October 9, 2003
Read Part II.
Are you a negaholic—someone who almost always sees the glass as half or totally empty? Do you live or work with one? If you answered, "No" to both of these questions, I'd like to know what planet you live on.
These days—which are rife with economic uncertainty, corporate scandal, terrorist activities, war, and news reports heavy on the negative—negaholics have an abundance of negative information to satisfy their addictions and prove their core belief that the world is going to hell, and soon.
Negativity is a fact of life. We all exhibit negativity to some degree. According to some studies, our brains are hardwired with a negativity bias, a greater sensitivity to unpleasant experiences. Think about it for a moment. An average day typically includes both pleasant and unpleasant events. Which events stay with you longer? Do you recall the positive events at the end of the day, or do you dwell on the negative?
John Cacioppo, Ph.D. conducted studies at Ohio State University in which he showed people pictures of subjects that were known to evoke positive, negative, or neutral feelings. As the participants viewed the pictures, he recorded electrical activity in the brain's cerebral cortex that reflects the magnitude of information processing taking place. Cacioppo found that the brain reacts more strongly to stimuli it finds negative. He concluded that our attitudes are influenced more by gloomy news than good news.
In his article "Our Brain's Negative Bias" that appeared in the June 20, 2003 issue of Psychology Today, Hara Marano wrote, "Our capacity to weigh negative input so heavily most likely evolved for a good reason—to keep us out of harm's way. From the dawn of human history, our very survival depended on our skill at dodging danger. The brain developed systems that would make it unavoidable for us not to notice danger and thus, hopefully, respond to it."
A certain amount of negativity isn't bad at all. Sometimes it brings to light problems that can and should be resolved. The truly destructive negativity is that which not only does not lead to positive change, but also festers and detrimentally affects those who live and work within the scope of the negaholic's influence. In the workplace, chronic negativity can spread throughout the organization, drain energy, waste time, set up roadblocks to change, and make the difference between a company's success and failure. Sometimes the only teamwork in a negativity-laden organization is the collective "we-can't."
Before anything can be done to combat negativity in the workplace effectively, you must be able to recognize it and understand its causes. Negativity can stem from a variety of sources, such as working conditions and miscommunication or poor communication from management. However, according to information found on www.changedynamics.com, the major source of negative behavior is behavior that results from childlike needs. The following issues can lead to dissatisfaction and negativity:
How can you tell if negativity exists in your workplace? Sometimes the noise of negativity is deafening. You hear the constant grumbling and long, loud sighs. At other times, the signals are less obvious. The Change Dynamics Web site offers the following as signs of negativity:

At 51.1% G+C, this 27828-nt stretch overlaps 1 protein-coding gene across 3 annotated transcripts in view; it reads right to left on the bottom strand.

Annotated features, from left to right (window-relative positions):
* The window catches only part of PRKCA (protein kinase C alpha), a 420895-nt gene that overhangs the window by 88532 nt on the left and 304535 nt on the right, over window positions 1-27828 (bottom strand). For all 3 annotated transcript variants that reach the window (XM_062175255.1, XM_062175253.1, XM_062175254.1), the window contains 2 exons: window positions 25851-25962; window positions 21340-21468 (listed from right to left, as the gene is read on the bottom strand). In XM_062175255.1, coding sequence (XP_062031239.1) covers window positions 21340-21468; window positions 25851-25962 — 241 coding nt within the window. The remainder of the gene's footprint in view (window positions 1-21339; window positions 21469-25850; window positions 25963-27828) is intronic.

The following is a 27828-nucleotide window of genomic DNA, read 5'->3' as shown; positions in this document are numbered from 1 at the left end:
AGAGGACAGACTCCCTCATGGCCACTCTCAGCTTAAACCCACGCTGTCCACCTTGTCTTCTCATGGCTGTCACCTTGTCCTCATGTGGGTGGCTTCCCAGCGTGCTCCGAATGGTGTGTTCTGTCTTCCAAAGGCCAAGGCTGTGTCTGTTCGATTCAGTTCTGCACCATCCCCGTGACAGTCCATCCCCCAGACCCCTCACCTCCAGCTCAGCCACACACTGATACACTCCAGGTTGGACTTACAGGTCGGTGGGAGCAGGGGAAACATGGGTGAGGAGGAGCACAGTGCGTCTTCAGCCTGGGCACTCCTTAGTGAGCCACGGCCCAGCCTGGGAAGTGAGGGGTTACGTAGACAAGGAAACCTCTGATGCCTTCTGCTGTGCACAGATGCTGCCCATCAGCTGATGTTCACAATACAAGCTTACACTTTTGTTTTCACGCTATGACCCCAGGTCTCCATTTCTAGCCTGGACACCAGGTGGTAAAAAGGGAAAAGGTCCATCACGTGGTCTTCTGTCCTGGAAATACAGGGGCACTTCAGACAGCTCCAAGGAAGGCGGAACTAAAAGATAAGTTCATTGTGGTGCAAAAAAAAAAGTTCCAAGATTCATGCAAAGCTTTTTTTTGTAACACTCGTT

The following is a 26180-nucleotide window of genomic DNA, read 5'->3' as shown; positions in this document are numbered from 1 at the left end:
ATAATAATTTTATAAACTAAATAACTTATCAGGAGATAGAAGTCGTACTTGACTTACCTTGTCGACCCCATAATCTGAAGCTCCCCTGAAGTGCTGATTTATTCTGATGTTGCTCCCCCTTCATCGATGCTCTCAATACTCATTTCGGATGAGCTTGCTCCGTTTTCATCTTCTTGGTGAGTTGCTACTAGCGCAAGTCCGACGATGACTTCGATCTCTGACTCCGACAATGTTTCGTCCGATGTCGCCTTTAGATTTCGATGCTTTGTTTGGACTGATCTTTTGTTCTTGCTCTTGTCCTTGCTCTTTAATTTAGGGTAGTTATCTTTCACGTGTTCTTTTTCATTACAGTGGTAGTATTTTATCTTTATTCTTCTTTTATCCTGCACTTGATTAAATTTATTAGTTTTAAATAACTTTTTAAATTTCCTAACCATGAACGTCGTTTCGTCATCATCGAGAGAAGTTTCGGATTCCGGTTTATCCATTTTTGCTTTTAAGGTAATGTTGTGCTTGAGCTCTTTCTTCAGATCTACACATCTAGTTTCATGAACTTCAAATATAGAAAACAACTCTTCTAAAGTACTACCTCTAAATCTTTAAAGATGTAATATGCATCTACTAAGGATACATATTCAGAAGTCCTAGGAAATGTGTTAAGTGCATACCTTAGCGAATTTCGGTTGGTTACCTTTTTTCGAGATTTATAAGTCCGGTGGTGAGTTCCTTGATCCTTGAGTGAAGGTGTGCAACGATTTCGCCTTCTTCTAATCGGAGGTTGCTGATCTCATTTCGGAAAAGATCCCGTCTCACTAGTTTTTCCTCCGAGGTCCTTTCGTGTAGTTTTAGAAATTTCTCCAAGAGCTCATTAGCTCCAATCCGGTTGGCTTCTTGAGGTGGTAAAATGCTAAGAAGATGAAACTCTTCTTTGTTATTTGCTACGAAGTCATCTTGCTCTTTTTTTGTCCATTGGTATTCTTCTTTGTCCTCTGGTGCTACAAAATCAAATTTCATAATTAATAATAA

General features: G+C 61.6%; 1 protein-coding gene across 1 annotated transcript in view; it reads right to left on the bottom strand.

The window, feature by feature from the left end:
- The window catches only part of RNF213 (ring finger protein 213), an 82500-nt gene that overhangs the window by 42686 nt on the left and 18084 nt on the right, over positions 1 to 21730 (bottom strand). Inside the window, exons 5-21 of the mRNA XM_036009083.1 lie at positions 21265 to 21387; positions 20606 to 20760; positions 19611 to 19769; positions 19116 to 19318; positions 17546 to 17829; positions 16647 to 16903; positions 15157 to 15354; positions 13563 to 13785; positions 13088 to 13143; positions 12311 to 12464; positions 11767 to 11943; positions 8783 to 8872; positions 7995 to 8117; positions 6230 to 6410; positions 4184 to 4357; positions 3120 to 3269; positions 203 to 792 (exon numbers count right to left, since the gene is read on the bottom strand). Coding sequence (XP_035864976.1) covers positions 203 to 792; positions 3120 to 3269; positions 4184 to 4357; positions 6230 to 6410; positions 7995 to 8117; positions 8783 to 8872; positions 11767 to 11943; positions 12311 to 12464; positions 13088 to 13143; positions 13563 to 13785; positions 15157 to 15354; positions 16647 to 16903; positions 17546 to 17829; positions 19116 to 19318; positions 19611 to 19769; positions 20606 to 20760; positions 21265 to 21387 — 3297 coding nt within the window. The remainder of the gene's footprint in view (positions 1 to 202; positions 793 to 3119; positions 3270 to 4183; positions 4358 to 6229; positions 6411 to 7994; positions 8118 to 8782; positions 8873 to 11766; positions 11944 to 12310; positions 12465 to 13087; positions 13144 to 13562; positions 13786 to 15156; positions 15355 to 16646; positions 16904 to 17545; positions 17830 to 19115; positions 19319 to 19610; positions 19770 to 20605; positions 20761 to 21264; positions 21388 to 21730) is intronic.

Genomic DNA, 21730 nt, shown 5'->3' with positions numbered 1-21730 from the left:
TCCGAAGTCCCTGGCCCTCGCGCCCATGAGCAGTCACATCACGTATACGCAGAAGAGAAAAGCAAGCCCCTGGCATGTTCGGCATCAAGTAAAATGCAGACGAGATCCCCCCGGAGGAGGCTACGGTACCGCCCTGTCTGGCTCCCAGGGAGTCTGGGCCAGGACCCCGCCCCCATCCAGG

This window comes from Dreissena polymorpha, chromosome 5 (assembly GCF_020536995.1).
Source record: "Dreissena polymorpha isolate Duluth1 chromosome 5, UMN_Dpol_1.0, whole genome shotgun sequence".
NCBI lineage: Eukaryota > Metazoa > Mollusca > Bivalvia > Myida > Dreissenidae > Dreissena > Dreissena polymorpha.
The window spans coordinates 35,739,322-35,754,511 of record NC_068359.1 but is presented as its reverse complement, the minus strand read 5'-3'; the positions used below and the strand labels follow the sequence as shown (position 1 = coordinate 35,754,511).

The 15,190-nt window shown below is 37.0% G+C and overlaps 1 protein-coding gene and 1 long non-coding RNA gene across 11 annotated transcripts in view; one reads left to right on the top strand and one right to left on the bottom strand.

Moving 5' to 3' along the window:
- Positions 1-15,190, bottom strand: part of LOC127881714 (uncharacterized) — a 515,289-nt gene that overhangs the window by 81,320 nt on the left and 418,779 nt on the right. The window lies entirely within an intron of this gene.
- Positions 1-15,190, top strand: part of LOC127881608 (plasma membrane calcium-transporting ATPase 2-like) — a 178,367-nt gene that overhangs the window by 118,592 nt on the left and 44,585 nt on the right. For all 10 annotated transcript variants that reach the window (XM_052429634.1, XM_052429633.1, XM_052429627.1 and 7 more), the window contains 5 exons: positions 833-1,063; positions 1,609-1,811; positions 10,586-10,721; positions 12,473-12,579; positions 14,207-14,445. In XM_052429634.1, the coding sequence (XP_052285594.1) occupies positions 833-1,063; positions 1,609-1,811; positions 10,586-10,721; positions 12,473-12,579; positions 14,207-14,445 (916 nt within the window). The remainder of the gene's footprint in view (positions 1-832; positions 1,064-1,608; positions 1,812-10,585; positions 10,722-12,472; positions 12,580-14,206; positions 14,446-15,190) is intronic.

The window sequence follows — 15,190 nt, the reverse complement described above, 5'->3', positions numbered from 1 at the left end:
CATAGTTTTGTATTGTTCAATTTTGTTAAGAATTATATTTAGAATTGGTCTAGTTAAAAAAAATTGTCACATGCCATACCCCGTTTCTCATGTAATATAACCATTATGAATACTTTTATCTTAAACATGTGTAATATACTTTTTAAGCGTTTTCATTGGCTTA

Just as there are different sources and signs of negativity, there are different styles. Change Dynamics classifies these styles as internal, external, and verbal.
Internal negaholics internalize their negativity and become workaholics, control freaks or "know-it-all" experts. Their negativity often doesn't impact others until they break down because they haven't vented their frustrations.
External negaholics display destructive behaviors, such as backstabbing, rabble rousing, and martyrdom. They want everyone to know how they feel and will spend a considerable amount of time stirring up discontent.
Verbal negaholics also can be very destructive. They generate gossip, make cynical comments, and state apathetic comments that can spread the negativity like wildfire.
As incredible as it may seem, the negaholic often doesn't recognize that he or she has and is a problem. Some negaholics believe that they're realists, simply stating the facts as they see them. When others suggest that they are negative, these negaholics may feel sorry for that person, believing that he or she is blind to the ills of the world or workplace. Or they may become angry at others' inability to see things their way. Either reaction increases the negaholic's negativity.
Excessive negativity can kill relationships, businesses, and the negaholic. Our thoughts have a way of manifesting themselves in our bodies. We all have heard stories of people who miraculously recovered from serious illnesses and the role their thoughts and attitudes played in their recoveries. If the power of positive thinking can perform miracles, the power of negative thinking can cause disastrous results.
How can you determine if your negativity is excessive and dangerous to yourself and others? Pay attention to the thoughts that enter your head. What are you telling yourself about yourself, your friends and loved ones, your coworkers, your managers, and the company you work for? Are these messages positive or negative? If negative, how can you change the negative to a positive? Are the majority of your thoughts positive or negative?
Change Dynamics suggests that you ask yourself the following questions to determine your attitude about the workplace:
The first step to overcoming negaholism is to recognize the problem. Part II of this series will discuss ways negaholics can become less negative and measures businesses can implement to reduce workplace negativity.